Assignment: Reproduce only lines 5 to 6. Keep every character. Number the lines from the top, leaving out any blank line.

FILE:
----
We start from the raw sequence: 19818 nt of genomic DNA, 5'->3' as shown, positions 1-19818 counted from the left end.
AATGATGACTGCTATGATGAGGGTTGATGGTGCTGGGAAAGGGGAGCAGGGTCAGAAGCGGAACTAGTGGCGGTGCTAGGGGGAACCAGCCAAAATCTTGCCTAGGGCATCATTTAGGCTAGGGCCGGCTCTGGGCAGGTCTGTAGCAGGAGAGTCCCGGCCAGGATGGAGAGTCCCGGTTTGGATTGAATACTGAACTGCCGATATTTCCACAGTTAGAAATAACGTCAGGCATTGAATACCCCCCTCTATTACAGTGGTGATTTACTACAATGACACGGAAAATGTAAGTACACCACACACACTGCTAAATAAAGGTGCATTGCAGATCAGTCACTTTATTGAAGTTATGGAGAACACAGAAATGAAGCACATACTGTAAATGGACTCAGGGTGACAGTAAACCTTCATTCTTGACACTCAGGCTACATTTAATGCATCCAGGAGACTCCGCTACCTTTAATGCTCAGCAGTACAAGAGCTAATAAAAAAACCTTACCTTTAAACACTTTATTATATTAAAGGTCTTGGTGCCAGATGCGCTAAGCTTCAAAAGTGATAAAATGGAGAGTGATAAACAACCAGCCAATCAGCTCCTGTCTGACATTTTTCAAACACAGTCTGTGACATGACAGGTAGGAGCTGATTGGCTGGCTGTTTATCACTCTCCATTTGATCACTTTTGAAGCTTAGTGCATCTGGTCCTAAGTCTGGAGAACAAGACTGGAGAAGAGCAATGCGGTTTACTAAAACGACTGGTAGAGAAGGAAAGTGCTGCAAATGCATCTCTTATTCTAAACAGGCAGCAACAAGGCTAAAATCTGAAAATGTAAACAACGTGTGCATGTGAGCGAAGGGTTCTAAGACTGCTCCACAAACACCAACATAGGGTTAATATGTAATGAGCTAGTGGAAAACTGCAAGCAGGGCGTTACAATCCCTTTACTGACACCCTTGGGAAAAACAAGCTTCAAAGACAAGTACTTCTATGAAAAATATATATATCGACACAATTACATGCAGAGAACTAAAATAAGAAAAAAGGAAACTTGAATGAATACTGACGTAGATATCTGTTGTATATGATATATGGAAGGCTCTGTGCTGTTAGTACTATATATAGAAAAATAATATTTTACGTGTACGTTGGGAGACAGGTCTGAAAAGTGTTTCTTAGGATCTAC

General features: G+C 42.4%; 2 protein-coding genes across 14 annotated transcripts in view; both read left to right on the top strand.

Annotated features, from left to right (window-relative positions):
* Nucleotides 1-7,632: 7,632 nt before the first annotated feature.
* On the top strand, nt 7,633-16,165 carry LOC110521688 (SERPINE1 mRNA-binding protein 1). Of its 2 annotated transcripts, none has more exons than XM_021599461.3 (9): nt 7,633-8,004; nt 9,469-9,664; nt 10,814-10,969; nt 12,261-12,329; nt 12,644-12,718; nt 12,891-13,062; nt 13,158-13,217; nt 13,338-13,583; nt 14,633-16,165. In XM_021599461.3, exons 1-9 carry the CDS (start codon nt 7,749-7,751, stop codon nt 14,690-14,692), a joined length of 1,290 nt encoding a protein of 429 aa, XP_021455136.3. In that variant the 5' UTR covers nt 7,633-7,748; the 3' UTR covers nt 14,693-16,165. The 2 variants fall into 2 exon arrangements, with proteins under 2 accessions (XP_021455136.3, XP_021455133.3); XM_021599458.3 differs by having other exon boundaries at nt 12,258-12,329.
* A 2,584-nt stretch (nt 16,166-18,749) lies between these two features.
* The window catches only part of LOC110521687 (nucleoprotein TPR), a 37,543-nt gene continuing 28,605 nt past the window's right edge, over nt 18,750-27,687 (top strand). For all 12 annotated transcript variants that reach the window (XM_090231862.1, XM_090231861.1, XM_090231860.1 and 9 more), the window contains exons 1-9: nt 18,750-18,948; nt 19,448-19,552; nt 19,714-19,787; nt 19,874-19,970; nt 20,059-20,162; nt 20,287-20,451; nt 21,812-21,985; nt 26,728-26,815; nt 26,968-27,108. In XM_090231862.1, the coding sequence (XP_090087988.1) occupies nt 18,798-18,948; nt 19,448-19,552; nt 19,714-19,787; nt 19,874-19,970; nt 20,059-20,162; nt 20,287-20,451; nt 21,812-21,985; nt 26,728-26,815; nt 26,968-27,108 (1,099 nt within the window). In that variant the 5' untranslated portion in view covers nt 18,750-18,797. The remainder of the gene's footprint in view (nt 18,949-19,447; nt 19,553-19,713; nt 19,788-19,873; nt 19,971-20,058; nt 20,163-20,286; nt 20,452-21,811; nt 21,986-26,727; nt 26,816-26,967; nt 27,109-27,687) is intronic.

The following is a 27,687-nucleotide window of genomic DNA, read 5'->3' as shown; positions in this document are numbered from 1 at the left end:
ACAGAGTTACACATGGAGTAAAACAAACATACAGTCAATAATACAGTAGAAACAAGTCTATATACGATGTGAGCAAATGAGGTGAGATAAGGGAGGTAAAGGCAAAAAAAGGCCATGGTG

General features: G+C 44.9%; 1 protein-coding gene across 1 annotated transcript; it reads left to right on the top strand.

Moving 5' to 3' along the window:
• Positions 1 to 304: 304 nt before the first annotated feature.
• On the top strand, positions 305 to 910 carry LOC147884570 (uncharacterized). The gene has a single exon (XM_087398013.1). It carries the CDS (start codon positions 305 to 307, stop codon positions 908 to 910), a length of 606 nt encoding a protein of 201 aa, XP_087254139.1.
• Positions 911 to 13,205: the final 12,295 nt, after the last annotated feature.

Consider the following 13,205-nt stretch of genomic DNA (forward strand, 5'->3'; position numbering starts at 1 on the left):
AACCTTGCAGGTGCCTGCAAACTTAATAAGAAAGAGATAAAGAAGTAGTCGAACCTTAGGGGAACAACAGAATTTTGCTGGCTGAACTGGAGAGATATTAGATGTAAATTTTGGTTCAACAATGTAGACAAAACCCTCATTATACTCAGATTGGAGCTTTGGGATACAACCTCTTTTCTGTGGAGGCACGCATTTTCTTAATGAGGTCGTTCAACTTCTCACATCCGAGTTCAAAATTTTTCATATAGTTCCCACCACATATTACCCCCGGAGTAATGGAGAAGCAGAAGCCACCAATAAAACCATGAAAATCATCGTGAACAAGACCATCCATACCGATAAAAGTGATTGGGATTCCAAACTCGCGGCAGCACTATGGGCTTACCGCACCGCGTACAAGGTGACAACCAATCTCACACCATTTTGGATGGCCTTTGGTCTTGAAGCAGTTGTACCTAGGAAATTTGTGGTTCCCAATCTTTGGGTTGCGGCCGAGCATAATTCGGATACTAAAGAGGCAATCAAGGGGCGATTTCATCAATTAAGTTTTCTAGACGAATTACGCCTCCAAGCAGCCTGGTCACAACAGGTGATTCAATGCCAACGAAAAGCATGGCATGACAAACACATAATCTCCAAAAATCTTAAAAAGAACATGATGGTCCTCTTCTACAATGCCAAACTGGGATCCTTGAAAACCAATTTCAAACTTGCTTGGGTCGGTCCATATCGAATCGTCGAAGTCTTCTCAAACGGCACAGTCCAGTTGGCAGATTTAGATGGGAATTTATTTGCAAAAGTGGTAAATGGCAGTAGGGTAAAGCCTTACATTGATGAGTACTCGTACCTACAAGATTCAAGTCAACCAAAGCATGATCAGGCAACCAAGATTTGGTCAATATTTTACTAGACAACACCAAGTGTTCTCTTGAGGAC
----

* Nucleotides 1-7,632: 7,632 nt before the first annotated feature.
* On the top strand, nt 7,633-16,165 carry LOC110521688 (SERPINE1 mRNA-binding protein 1). Of its 2 annotated transcripts, none has more exons than XM_021599461.3 (9): nt 7,633-8,004; nt 9,469-9,664; nt 10,814-10,969; nt 12,261-12,329; nt 12,644-12,718; nt 12,891-13,062; nt 13,158-13,217; nt 13,338-13,583; nt 14,633-16,165. In XM_021599461.3, exons 1-9 carry the CDS (start codon nt 7,749-7,751, stop codon nt 14,690-14,692), a joined length of 1,290 nt encoding a protein of 429 aa, XP_021455136.3. In that variant the 5' UTR covers nt 7,633-7,748; the 3' UTR covers nt 14,693-16,165. The 2 variants fall into 2 exon arrangements, with proteins under 2 accessions (XP_021455136.3, XP_021455133.3); XM_021599458.3 differs by having other exon boundaries at nt 12,258-12,329.